On the tram this afternoon a friend commented that learning is a very inefficient process. I think this is especially true for PhD students, partly because it is so easy to get distracted.

When I was doing my PhD I suspended my facebook account –  but the fridge was still a great source of distraction. Aside from eating I managed to get distracted by email, web surfing and – worst of all – Obsessive Article Collecting (OAC) syndrome.

I’m sure I am not alone insuffering OAC syndrome. Plenty of students in our workshops tell me they suffer from it too.  The paper “Innovation in PhD completion” by Kearns, Gardiner and Marshall begins by describing a day in the life of a PhD student, which may sound familiar if you suffer from OAC syndrome:

“You’re sitting at your desk ready to start writing: it’s 9:30am . You think “I’ll just check my emails for 10 minutes and then I’ll get started on the literature review. You open up your email… it’s from an honours student in your dept [is looking for] a reference [in] your field – do you know where to find it? You think, “It’ll only take a few minutes…”. So you log into the library catalogue. Eventually with a sense of great satisfaction, it’s found and emailed off …

It’s 10:15am “well” you think “I may as well get the rest of these emails cleared”; glassware not cleaned in lab yesterday – send back saying it wasn’t me; astronomical society bash tonight – send back saying sorry I can’t come; interesting reference from co supervisor – send back saying thanks and go look up the reference – feel very satisfied when found, printed, stapled and put in a pile with 40 other articles. It’s 11am “Well it’s been a busy morning, time for a cup of coffee with Ben…”

I chuckled, but felt slightly pained, at this accurate description of some of my PhD days. The authors go on to describe an excellent therapy program they have put in place to try to reduce these kind of ‘work deferment behaviours’. But while I was reading the paper I was struck by the repeated use of the word ‘satisfied’ in relation to finding journal articles.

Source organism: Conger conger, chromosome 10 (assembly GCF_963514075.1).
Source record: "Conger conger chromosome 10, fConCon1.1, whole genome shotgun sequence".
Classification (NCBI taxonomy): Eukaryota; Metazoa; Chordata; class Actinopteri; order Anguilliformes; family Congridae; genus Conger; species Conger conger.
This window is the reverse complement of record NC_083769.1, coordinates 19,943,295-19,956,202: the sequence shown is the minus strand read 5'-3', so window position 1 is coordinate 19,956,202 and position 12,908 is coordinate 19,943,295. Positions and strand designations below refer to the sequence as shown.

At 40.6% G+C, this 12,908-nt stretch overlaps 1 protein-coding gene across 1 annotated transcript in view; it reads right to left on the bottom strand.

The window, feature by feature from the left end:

Here’s the thing. Of all the work avoidance strategies, hunting for articles must be one of the most deeply satisfying. It can be hard to stop once you get going – why is this?

Lately I have been browsing a little through the literature on Information Addiction, which I have to say is a little confronting (especially since lately I have had my finger poised over the Twitter ‘refresh’ button for #juliagillard).

The hypothesis behind much of this work is that finding information can cause a rush of dopamine  – which is called in behavioural science circles a ‘reward stimulus’. Over time our brains can become sensitised to the anticipation of the dopamine reward – even though the reward itself brings us diminishing returns. In other words: the sensation of wanting more information doesn’t have an ‘off switch’.

In an interesting post in science blogs, Jonah Lehrer points out that our information addiction is not random: we are not “indiscriminate curiosity machines”. Our cravings for information are personal – and in a PhD student highly so.

According to Lehrer, the brain isn’t “interested in responding to the reward itself” but wants to find the “first reliable bit of information that predicts the reward”. This might provide another explanation for OAC syndrome, especially when you take into account that we tend to get more hooked on finding out stuff we already know.

If consuming the information is not as addictive as looking for it, could it be that the act of searching out articles is a ‘fix’ that we start craving? If you can’t stop searching for articles – and don’t spend time reading them – are you hooked on your PhD?

Someone doing their PhD in this area will probably be able to offer more insight, but just for fun, I’m going to take my theory seriously for a moment and offer 3 ways of breaking the OAC habit, adapted from advice offered to smokers:

1) Go cold turkey: just stop downloading for a week and spend time reading what you already have.

2) Remember the four Ds: Delay, Deep breathe, Drink water or Do something else

4) Remove the props: disconnect from the internet so you cannot connect to databases.

Now I should probably encourage you to go and read some of those articles 🙂

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